Abracon’s solutions run the gamut from custom devices to commodity parts. “In some cases our customer starts with an off the shelf part for its timing. We would then use the Abracon Pierce Analyzer System “PAS”, advanced crystal in circuit optimizing, to insure the timing solution operates in the customer’s circuit design,” Calabria explains. “We can solve that problem for the customer, but the device itself is may not a specialty part.”
Fabless and flexible
Calabria acknowledges that big players often get most of the attention in the distribution channel. “That’s why we have to focus on our performance and find a way to get [distributors] focused on our products,” he said. “Some of our products are commodities where the specs are known, and then our value is driven by services and quality. Others are driven by uniqueness. Then there are products where the customer comes to us with a design and we develop a solution—there, our value is driven by engineering.”
Abracon’s fabless model provides a number of advantages, Calabria said. “We have a tremendous amount of flexibility when it comes to capacity. I can have two factories building my products in two different geographies or engage one factory for a limited production run. That reduces our exposure to geographic risks associated with earthquake- or tsunami-prone regions. Also,” he added, “since we have more than one source of manufacturing, we can leverage the prices we pay for those services. We can remain competitive [against larger suppliers] because multiple companies can build my products.”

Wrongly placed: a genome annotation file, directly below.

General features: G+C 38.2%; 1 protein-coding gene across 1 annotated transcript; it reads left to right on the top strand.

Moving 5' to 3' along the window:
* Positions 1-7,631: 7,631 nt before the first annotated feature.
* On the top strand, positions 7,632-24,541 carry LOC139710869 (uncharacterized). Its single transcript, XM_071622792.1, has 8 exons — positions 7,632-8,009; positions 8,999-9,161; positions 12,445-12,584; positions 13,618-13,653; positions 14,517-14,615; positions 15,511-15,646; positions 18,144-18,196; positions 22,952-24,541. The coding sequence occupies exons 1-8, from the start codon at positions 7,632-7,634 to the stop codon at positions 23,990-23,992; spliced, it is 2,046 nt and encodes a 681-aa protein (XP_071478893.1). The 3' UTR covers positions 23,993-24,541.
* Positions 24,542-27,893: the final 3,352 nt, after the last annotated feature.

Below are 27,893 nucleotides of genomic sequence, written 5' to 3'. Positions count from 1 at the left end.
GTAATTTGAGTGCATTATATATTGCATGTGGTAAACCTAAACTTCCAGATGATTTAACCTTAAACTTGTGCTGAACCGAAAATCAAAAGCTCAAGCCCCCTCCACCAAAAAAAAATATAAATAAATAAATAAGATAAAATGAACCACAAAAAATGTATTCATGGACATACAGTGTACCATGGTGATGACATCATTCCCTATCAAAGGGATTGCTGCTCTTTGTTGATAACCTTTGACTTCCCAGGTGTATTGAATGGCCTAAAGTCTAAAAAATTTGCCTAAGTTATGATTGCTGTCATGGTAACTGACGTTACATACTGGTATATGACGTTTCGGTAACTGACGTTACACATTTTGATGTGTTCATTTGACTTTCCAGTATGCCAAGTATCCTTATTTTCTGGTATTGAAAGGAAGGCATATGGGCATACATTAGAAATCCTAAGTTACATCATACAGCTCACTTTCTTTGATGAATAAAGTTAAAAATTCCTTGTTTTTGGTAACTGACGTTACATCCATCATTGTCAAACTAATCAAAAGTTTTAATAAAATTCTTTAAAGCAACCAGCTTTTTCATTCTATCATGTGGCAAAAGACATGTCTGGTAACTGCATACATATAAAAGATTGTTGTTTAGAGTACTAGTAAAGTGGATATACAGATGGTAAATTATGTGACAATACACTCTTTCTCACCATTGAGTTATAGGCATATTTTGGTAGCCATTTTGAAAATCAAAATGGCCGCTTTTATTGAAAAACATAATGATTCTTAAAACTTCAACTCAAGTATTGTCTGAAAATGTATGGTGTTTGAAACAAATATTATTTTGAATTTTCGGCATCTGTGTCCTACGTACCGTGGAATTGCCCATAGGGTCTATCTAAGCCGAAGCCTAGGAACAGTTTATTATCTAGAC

All of this boils down to a winning proposition for Abracon, its customers and its distributors, Calabria said. “We understand the pressures distributors are under from the inventory-management and profit-margin perspectives. We are concentrating on the key things that are important distributors and the metrics that they are measured on.” For example, distributors that register a design win are compensated by exclusive rights to sell a product or receive a few more points of profit margin. “The higher-tech products lend themselves easily to demand creation,” Calabria explained. “It becomes more challenging with commoditized products. You have to make sure your distributors and reps are rewarded for the work they did.” Thirty percent of Abracon’s products are eligible for design registration, he added.
Many customers believe that dealing directly with suppliers is more cost effective than distribution; Calabria respectfully disagrees. “Many suppliers aren’t structured to supports customers directly,” he said. “We make sure our distributors are cost competitive and we find customers are better serviced through the channel. If a customer wants zero leadtimes, we direct them to distribution.
“We also don’t wait for a customer to grow big enough and then take them direct,” Calabria added. “We believe that is [the distributors’] customer. The channel has to feel comfortable that we are not their competitor. We do everything we can to support distributors.”
Abracon is owned by Evergreen Pacific Partners, which manages two private equity funds totaling $700 million, invests in traditional buyouts, management led buyouts, and growth equity investments involving middle-market companies in the Western U.S. and Canada. Calabria, who became a consultant after leaving Arrow in 2013, joined on Abracon’s board of directors in 2015 and was named president and CEO in September.